Environmental drivers of variation in bleaching severity of Acropora species during an extreme thermal anomaly

Hoogenboom, Mia, Frank, Grace E., Chase, Tory J., Jurriaans, Saskia, Álvarez-Noriega, Mariana, Peterson, Katie, Critchell, Kay, Berry, Kathryn L.E., Nicolet, Katia J., Ramsby, Blake, and Paley S., Allison (2017) Environmental drivers of variation in bleaching severity of Acropora species during an extreme thermal anomaly. Frontiers in Marine Science, 4.

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Abstract

High sea surface temperatures caused global coral bleaching during 2015–2016. During this thermal stress event, we quantified within- and among-species variability in bleaching severity for critical habitat-forming Acropora corals. The objective of this study was to understand the drivers of spatial and species-specific variation in the bleaching susceptibility of these corals, and to evaluate whether bleaching susceptibility under extreme thermal stress was consistent with that observed during less severe bleaching events. We surveyed and mapped Acropora corals at 10 sites (N = 596) around the Lizard Island group on the northern Great Barrier Reef. For each colony, bleaching severity was quantified using a new image analysis technique, and we assessed whether small-scale environmental variables (depth, microhabitat, competition intensity) and species traits (colony morphology, colony size, known symbiont clade association) explained variation in bleaching. Results showed that during severe thermal stress, bleaching of branching corals was linked to microhabitat features, and was more severe at reef edge compared with lagoonal sites. Bleaching severity worsened over a very short time-frame (∼1 week), but did not differ systematically with water depth, competition intensity, or colony size. At our study location, within- and among-species variation in bleaching severity was relatively low compared to the level of variation reported in the literature. More broadly, our results indicate that variability in bleaching susceptibility during extreme thermal stress is not consistent with that observed during previous bleaching events that have ranged in severity among globally dispersed sites, with fewer species escaping bleaching during severe thermal stress. In addition, shaded microhabitats can provide a refuge from bleaching which provides further evidence of the importance of topographic complexity for maintaining the biodiversity and ecosystem functioning of coral reefs.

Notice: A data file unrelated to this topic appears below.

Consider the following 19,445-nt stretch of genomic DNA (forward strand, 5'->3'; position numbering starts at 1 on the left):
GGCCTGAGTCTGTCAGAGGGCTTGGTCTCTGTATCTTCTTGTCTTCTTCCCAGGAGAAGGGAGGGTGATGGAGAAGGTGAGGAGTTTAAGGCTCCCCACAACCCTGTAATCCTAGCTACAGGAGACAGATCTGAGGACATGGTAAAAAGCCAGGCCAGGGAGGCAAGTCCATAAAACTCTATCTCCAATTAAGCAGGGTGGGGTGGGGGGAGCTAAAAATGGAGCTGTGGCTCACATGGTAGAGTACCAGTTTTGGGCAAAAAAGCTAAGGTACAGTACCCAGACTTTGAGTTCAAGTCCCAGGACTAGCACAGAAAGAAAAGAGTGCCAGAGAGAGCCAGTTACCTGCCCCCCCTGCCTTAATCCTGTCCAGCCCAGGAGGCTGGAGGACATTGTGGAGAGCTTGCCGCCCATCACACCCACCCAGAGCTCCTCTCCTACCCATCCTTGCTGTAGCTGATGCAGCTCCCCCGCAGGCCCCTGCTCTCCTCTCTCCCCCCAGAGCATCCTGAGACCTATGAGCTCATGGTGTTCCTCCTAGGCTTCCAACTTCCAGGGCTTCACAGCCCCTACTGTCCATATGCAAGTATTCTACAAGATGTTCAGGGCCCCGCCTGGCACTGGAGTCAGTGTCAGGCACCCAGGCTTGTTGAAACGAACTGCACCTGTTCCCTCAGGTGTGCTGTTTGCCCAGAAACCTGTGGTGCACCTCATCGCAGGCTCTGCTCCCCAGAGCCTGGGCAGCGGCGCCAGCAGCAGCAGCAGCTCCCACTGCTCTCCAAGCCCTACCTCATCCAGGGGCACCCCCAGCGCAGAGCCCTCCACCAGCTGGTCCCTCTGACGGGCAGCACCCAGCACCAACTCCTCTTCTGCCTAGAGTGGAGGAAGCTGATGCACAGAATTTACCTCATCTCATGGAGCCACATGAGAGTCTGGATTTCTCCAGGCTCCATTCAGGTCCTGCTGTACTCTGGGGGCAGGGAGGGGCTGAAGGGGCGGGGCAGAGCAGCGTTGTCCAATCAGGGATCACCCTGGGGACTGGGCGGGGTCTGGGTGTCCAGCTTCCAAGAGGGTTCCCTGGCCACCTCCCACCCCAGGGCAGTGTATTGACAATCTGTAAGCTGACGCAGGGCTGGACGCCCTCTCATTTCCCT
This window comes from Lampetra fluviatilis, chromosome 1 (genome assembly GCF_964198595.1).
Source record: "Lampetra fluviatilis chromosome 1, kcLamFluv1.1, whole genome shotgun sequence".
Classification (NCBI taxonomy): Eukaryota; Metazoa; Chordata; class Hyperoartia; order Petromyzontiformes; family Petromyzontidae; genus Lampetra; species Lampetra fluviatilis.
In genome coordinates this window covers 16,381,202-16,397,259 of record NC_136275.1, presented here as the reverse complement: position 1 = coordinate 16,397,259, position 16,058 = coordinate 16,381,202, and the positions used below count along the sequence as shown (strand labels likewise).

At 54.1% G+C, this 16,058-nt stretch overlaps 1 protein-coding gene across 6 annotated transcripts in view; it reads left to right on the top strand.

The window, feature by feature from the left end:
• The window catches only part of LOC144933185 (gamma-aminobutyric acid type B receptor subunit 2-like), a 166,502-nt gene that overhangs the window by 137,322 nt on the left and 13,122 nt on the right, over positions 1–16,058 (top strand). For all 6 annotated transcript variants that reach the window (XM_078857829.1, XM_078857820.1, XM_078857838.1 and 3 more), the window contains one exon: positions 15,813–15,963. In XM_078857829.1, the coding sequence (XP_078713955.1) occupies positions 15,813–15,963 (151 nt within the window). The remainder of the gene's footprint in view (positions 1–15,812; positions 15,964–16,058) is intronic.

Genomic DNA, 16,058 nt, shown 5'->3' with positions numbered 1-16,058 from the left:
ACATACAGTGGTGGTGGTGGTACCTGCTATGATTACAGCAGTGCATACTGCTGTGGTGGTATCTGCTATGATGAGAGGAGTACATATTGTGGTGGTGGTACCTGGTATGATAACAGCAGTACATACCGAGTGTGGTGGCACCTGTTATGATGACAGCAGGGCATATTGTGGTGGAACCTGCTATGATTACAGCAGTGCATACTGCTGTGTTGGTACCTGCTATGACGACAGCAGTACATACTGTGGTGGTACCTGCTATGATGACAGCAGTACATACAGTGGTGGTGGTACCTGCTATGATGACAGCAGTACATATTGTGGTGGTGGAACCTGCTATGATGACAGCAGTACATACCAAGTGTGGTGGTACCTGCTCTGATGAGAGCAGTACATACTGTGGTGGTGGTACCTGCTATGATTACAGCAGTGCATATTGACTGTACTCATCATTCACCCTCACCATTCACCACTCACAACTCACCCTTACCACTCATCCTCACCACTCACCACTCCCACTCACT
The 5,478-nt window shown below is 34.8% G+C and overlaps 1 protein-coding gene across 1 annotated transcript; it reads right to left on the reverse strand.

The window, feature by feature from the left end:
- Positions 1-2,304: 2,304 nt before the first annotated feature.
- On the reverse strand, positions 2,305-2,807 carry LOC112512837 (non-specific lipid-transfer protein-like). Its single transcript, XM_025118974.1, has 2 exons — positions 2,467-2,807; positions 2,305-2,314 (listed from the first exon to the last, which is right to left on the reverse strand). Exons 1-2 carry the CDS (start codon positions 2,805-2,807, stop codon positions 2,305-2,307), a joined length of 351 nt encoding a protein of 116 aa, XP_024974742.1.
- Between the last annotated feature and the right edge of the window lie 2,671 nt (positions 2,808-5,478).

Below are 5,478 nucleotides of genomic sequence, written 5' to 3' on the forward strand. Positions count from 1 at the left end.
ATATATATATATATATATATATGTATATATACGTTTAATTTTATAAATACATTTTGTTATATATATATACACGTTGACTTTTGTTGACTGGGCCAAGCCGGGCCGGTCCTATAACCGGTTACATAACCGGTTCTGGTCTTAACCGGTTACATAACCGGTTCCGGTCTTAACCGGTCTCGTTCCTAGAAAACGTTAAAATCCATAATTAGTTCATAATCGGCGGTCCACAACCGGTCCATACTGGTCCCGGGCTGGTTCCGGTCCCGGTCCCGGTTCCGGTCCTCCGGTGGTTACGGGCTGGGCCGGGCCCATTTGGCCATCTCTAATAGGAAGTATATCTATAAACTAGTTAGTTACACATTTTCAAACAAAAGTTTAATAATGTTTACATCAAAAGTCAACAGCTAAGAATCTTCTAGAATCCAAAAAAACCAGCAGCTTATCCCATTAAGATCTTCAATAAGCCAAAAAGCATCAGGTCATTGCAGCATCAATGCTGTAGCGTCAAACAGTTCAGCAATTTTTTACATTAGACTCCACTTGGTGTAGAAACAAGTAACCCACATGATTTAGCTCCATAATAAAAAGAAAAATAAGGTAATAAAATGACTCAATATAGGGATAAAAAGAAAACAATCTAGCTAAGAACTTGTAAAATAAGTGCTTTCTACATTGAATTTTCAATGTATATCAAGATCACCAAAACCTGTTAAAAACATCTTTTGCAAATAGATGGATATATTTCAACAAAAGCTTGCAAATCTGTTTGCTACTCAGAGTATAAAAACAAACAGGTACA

Item ID: 52272
Item Type: Article (Refereed Research - C1)
Additional Information:

This is an open-access article distributed under the terms of the Creative Commons Attribution License (CC BY). The use, distribution or reproduction in other forums is permitted, provided the original author(s) or licensor are credited and that the original publication in this journal is cited, in accordance with accepted academic practice. No use, distribution or reproduction is permitted which does not comply with these terms.

ISSN: 2296-7745
Funders: Australian Research Council (ARC), James Cook University
Projects and Grants: ARCCOE for Coral Reef Studies CE140100020
Research Data: http://dx.doi.org/10.4225/28/591abebf0e781
Date Deposited: 05 Feb 2018 01:44
FoR Codes: 05 ENVIRONMENTAL SCIENCES > 0501 Ecological Applications > 050101 Ecological Impacts of Climate Change @ 60%
06 BIOLOGICAL SCIENCES > 0602 Ecology > 060202 Community Ecology (excl Invasive Species Ecology) @ 20%
06 BIOLOGICAL SCIENCES > 0602 Ecology > 060205 Marine and Estuarine Ecology (incl Marine Ichthyology) @ 20%
SEO Codes: 96 ENVIRONMENT > 9608 Flora, Fauna and Biodiversity > 960808 Marine Flora, Fauna and Biodiversity @ 50%
96 ENVIRONMENT > 9603 Climate and Climate Change > 960305 Ecosystem Adaptation to Climate Change @ 50%
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